Be sure that you’re in the directory for your Elasticsearch project (in this example, we’re using elastic-php), and create the composer.json file that will contain the Elasticsearch dependency. The following code will accomplish the task:

cd elastic-php
sudo nano compose.json

Paste the following JSON text into the file to add the dependency:


GeSHi Error: GeSHi could not find the language json (using path /nas/content/live/orkbprod/wp-content/plugins/codecolorer/lib/geshi/) (code 2)

Simply press CTRL + O to save the file, and then CTRL + X to exit.

Next, install the dependencies via composer using the commands shown below:

curl -s http://getcomposer.org/installer | php
php composer.phar install --no-dev

After installing the dependencies, you should see a vendor folder located in the project’s directory. If you don’t see this, something may have gone wrong with your Composer installation; there might also be an issue with the dependency in the Elasticsearch composer.json file.

Elasticsearch PHP Client Vendor Folder After Installation

Connecting PHP Client to Elasticsearch

Next, we’re going to create a new PHP script for the code that will interface with the Elasticsearch cluster. We’ll edit the script, adding the autoload.php file for the PHP client at the beginning of the script. This auto-loads all of the classes for the library.

NOTE: Be sure that the path in the file matches the location of the vendor directory:

<?php
require 'vendor/autoload.php';

Alternatively, you can use __DIR__, which will return a string representation of the current working path for the PHP script if it’s located in the same directory as the vendor folder:

<?php
require_once __DIR__ . '/vendor/composer/autoload.php';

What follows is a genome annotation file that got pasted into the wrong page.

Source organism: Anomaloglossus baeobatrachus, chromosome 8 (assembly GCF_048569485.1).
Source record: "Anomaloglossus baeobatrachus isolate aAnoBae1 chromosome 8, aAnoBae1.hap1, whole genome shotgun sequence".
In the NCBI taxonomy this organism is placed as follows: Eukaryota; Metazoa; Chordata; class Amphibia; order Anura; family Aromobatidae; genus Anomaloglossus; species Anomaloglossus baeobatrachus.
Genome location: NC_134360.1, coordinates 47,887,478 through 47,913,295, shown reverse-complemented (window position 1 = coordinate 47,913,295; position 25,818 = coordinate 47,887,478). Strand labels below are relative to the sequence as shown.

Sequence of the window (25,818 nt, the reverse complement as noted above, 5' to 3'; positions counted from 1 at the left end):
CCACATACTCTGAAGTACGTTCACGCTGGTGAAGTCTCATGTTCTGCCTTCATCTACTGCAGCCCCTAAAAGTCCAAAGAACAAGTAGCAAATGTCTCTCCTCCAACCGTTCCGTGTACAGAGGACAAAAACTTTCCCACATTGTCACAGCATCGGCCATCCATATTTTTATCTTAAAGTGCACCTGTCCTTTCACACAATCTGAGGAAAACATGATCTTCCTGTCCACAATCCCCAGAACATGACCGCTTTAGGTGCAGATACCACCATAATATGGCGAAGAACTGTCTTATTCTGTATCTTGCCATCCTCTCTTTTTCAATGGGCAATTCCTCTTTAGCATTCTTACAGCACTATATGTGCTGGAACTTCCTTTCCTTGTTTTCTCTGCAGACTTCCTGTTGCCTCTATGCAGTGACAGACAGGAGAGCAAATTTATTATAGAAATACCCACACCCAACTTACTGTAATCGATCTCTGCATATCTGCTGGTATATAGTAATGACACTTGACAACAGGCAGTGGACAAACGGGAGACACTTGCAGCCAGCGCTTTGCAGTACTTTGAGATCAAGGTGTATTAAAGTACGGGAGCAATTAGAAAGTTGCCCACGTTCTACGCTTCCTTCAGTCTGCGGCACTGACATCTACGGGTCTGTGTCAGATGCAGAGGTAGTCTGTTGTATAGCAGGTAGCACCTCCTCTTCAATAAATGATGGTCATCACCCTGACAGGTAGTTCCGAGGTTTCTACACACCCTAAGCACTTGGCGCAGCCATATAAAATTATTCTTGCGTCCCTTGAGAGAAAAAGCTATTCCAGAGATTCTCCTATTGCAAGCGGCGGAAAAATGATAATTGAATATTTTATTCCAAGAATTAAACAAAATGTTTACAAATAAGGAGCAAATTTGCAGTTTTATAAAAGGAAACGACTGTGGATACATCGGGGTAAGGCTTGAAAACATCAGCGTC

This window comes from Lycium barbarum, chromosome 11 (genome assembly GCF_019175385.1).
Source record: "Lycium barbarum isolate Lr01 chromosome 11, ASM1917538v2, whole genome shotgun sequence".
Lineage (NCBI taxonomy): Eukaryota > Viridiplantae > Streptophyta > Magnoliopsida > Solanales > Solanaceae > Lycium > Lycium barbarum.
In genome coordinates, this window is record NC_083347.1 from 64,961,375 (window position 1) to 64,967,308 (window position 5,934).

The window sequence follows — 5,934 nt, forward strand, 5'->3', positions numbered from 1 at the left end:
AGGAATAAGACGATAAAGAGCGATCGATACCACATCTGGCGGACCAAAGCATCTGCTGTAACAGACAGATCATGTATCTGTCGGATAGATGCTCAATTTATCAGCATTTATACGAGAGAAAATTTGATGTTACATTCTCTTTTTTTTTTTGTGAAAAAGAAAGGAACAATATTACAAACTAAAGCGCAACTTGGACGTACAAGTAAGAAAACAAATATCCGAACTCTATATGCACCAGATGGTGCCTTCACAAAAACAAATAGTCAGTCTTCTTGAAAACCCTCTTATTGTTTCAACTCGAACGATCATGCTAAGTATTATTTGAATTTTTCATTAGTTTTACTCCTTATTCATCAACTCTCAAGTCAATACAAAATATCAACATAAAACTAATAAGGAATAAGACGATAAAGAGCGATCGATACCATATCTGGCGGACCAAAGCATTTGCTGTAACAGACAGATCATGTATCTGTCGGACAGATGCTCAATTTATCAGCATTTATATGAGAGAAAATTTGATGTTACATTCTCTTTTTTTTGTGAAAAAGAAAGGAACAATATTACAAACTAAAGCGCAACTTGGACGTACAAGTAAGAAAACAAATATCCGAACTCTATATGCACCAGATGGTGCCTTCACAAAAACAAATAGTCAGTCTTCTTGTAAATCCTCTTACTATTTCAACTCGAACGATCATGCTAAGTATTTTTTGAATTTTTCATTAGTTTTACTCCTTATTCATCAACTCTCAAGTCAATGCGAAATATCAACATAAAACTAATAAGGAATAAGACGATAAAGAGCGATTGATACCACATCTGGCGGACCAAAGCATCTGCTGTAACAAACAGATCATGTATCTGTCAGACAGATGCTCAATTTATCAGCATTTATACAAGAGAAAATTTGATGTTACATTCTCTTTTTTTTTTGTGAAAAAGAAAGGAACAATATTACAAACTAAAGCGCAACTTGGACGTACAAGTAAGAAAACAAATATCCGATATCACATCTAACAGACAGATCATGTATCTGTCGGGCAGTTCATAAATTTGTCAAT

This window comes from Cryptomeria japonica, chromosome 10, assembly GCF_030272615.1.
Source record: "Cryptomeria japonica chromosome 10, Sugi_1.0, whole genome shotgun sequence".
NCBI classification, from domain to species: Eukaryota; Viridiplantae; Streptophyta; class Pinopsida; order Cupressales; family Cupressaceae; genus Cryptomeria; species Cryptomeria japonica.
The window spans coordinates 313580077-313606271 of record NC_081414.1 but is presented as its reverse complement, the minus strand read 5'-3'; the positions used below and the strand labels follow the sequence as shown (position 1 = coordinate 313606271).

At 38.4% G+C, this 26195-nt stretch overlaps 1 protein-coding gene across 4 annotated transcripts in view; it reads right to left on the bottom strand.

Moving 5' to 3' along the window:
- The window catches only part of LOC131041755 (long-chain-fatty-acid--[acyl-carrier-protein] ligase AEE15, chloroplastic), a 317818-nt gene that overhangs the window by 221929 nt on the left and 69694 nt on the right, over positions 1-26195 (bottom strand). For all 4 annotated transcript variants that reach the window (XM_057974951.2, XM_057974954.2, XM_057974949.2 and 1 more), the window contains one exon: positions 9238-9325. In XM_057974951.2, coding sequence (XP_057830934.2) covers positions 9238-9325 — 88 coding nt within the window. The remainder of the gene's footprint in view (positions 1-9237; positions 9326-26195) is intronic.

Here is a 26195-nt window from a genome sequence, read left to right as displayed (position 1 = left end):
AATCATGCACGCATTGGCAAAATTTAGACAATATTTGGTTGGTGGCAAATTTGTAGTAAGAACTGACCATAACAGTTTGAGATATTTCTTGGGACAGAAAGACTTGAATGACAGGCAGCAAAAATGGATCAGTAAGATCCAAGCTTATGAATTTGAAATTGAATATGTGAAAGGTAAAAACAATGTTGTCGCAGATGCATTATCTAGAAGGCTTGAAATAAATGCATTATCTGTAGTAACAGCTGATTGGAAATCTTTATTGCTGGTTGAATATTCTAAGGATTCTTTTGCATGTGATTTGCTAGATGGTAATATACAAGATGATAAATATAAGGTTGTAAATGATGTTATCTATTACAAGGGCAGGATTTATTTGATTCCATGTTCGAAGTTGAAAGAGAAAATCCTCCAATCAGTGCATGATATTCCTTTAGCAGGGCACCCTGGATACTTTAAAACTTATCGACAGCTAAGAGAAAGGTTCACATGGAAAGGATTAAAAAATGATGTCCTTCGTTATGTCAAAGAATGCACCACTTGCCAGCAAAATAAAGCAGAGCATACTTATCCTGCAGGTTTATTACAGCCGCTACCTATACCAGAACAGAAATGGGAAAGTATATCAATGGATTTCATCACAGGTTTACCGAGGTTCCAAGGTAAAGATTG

If you like, you can use the following code to display errors on the webpage if your website or webapp is still in the testing phase and not yet in production:

ini_set('log_errors','On');
ini_set('display_errors','On');
ini_set('error_reporting', E_ALL );

In the next step, we’ll create a $hosts variable which contains all of the necessary credentials for the Elasticsearch server. Make sure that the domain, port, username, and password all match the values in your configuration, which can be found in the elasticsearch.yml file:

$hosts = [
'host' => '{SOME_DOMAIN}',
'port' => '9200',
'scheme' => 'https',
'user' => 'username',
'pass' => 'password!#$?*u&i'
];

Once this step is complete, you can instantiate a new $client variable building from the $hosts variable:

$client = ElasticsearchClientBuilder::create()
->setHosts($hosts)
->build();

Another option is to simply instantiate a generic Elasticsearch client object without any credentials added. In this case, the PHP library will look for the Elasticsearch cluster running on its default port of 9200:

$client = ClientBuilder::create()->build();

If you try adding var_dump($client); at the end of your PHP script, you’ll see information on your screen of the client object Array() which confirms that you connected:

object(ElasticsearchClient)#18 (12) { ["transport"]=> object(ElasticsearchTransport)#16 (5) { ["connectionPool"]=> object(ElasticsearchConnectionPoolStaticNoPingConnectionPool)#15 (7) { ["pingTimeout":"ElasticsearchConnectionPoolStaticNoPingConnectionPool":private]=> int(60) ["maxPingTimeout":"ElasticsearchConnectionPoolStaticNoPingConnectionPool":private]=> int(3600) ["connections":protected]=> array(1) { [0]=> object(ElasticsearchConnectionsConnection)#13 (14)
[...]
[...]

Conclusion

If you’d like to interact with Elasticsearch through PHP, a bit of setup is required before you can begin storing and searching data. This tutorial showed you how to write a client instance of the Elasticsearch PHP library, which connects your Elasticsearch cluster to the PHP running on your server. With these instructions and explanations, you’ll be able to connect PHP to Elasticsearch in just a few simple steps.